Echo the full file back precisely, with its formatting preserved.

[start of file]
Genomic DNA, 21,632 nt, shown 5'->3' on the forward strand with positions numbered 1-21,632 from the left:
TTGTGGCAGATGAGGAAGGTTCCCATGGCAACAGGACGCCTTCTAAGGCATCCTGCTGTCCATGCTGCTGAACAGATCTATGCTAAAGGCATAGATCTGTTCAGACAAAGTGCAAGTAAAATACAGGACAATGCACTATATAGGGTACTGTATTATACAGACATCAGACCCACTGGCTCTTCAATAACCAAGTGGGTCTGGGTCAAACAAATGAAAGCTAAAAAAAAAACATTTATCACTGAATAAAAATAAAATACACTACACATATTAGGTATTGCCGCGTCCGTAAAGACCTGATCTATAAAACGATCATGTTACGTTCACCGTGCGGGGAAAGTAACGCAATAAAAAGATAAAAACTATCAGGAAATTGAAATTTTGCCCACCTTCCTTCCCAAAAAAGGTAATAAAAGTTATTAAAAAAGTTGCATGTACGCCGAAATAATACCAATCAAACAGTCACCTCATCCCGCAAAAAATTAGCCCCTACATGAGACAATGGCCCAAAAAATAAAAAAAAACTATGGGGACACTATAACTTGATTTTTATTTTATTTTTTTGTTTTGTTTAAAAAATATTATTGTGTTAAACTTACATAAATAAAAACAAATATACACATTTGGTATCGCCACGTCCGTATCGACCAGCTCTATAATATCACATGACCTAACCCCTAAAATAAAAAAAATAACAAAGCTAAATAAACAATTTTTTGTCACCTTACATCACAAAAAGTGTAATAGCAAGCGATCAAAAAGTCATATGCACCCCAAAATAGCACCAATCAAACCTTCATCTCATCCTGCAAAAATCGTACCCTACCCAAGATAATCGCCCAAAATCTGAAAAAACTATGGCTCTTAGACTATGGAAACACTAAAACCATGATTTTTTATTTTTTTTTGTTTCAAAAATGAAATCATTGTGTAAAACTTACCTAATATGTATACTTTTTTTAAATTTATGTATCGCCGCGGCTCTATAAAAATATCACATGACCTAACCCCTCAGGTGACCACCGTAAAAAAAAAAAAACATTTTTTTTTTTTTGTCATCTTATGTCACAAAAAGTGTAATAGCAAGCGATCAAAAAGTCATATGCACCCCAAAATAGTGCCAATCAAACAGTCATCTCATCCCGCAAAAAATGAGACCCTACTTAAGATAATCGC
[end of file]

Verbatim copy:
Genomic DNA, 21,632 nt, shown 5'->3' on the forward strand with positions numbered 1-21,632 from the left:
TTGTGGCAGATGAGGAAGGTTCCCATGGCAACAGGACGCCTTCTAAGGCATCCTGCTGTCCATGCTGCTGAACAGATCTATGCTAAAGGCATAGATCTGTTCAGACAAAGTGCAAGTAAAATACAGGACAATGCACTATATAGGGTACTGTATTATACAGACATCAGACCCACTGGCTCTTCAATAACCAAGTGGGTCTGGGTCAAACAAATGAAAGCTAAAAAAAAAACATTTATCACTGAATAAAAATAAAATACACTACACATATTAGGTATTGCCGCGTCCGTAAAGACCTGATCTATAAAACGATCATGTTACGTTCACCGTGCGGGGAAAGTAACGCAATAAAAAGATAAAAACTATCAGGAAATTGAAATTTTGCCCACCTTCCTTCCCAAAAAAGGTAATAAAAGTTATTAAAAAAGTTGCATGTACGCCGAAATAATACCAATCAAACAGTCACCTCATCCCGCAAAAAATTAGCCCCTACATGAGACAATGGCCCAAAAAATAAAAAAAAACTATGGGGACACTATAACTTGATTTTTATTTTATTTTTTTGTTTTGTTTAAAAAATATTATTGTGTTAAACTTACATAAATAAAAACAAATATACACATTTGGTATCGCCACGTCCGTATCGACCAGCTCTATAATATCACATGACCTAACCCCTAAAATAAAAAAAATAACAAAGCTAAATAAACAATTTTTTGTCACCTTACATCACAAAAAGTGTAATAGCAAGCGATCAAAAAGTCATATGCACCCCAAAATAGCACCAATCAAACCTTCATCTCATCCTGCAAAAATCGTACCCTACCCAAGATAATCGCCCAAAATCTGAAAAAACTATGGCTCTTAGACTATGGAAACACTAAAACCATGATTTTTTATTTTTTTTTGTTTCAAAAATGAAATCATTGTGTAAAACTTACCTAATATGTATACTTTTTTTAAATTTATGTATCGCCGCGGCTCTATAAAAATATCACATGACCTAACCCCTCAGGTGACCACCGTAAAAAAAAAAAAACATTTTTTTTTTTTTGTCATCTTATGTCACAAAAAGTGTAATAGCAAGCGATCAAAAAGTCATATGCACCCCAAAATAGTGCCAATCAAACAGTCATCTCATCCCGCAAAAAATGAGACCCTACTTAAGATAATCGC